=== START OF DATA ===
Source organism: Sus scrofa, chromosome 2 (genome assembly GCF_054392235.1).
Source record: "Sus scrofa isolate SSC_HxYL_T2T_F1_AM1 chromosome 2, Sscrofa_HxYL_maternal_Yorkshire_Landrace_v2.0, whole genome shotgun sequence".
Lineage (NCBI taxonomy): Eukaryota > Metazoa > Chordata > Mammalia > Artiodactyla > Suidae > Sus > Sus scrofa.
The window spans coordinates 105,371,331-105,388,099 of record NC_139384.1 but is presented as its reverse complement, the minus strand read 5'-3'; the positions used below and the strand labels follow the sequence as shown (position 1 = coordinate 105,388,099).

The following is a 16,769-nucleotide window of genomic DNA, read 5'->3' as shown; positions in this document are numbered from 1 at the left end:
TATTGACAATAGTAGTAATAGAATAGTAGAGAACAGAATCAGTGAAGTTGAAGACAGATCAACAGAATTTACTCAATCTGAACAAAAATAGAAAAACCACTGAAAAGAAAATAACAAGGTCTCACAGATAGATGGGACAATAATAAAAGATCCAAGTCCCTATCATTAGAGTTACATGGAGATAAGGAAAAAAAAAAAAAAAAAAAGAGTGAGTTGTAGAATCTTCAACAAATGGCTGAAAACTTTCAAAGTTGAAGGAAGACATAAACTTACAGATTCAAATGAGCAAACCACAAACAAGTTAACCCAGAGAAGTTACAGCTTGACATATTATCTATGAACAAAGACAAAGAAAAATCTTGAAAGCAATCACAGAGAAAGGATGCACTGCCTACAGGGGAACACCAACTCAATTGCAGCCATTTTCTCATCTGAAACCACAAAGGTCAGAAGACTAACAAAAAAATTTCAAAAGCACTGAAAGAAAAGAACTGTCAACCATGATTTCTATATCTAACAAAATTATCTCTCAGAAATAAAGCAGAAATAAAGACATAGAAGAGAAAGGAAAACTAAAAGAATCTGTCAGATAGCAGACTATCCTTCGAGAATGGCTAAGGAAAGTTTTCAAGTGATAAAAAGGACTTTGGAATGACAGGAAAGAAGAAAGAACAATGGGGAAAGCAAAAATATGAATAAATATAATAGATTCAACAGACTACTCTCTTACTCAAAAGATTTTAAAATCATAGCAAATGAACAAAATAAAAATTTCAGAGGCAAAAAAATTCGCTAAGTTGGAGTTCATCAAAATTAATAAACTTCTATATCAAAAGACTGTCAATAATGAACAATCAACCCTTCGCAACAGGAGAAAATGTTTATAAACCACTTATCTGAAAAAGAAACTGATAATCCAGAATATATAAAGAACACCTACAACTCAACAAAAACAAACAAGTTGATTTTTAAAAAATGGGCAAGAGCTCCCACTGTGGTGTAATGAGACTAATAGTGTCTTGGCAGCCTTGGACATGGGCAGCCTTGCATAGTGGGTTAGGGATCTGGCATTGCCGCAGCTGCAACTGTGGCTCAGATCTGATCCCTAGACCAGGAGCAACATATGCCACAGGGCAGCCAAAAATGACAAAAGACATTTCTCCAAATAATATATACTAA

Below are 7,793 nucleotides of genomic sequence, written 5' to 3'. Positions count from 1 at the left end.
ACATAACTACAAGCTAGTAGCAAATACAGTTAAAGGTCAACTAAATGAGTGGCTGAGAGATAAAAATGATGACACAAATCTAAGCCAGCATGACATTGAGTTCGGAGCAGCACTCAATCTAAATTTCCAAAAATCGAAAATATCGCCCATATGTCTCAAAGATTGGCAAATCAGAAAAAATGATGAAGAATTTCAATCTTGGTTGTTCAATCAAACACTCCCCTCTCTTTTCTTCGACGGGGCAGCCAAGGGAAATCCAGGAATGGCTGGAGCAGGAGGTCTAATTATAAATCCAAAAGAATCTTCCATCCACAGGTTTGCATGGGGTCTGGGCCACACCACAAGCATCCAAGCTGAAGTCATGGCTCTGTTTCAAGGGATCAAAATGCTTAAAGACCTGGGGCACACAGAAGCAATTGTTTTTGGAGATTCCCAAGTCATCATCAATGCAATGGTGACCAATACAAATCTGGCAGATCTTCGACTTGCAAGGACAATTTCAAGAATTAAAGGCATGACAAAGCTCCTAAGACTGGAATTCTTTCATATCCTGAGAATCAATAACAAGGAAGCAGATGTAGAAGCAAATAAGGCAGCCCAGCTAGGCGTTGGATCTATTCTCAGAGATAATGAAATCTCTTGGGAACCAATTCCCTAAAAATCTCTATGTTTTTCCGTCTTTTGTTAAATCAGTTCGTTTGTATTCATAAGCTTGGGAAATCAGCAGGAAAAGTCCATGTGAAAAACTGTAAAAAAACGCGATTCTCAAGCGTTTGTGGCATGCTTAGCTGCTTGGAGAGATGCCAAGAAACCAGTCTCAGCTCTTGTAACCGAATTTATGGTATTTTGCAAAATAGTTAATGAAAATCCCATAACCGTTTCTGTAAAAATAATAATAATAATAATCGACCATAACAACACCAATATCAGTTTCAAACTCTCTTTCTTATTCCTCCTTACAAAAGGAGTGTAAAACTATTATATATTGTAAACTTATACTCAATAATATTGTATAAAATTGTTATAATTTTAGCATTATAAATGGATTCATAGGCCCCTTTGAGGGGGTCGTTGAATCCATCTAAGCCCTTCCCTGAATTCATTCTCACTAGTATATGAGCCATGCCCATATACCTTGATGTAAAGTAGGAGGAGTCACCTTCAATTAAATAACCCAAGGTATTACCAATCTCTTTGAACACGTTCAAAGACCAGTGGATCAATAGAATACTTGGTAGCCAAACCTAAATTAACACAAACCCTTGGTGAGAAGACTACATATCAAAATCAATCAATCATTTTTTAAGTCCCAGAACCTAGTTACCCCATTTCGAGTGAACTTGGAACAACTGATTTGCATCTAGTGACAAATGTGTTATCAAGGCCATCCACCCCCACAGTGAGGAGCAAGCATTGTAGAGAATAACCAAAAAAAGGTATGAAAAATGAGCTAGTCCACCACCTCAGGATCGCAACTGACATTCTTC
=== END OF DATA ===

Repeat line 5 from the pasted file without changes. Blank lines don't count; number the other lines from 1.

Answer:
The following is a 16,769-nucleotide window of genomic DNA, read 5'->3' as shown; positions in this document are numbered from 1 at the left end: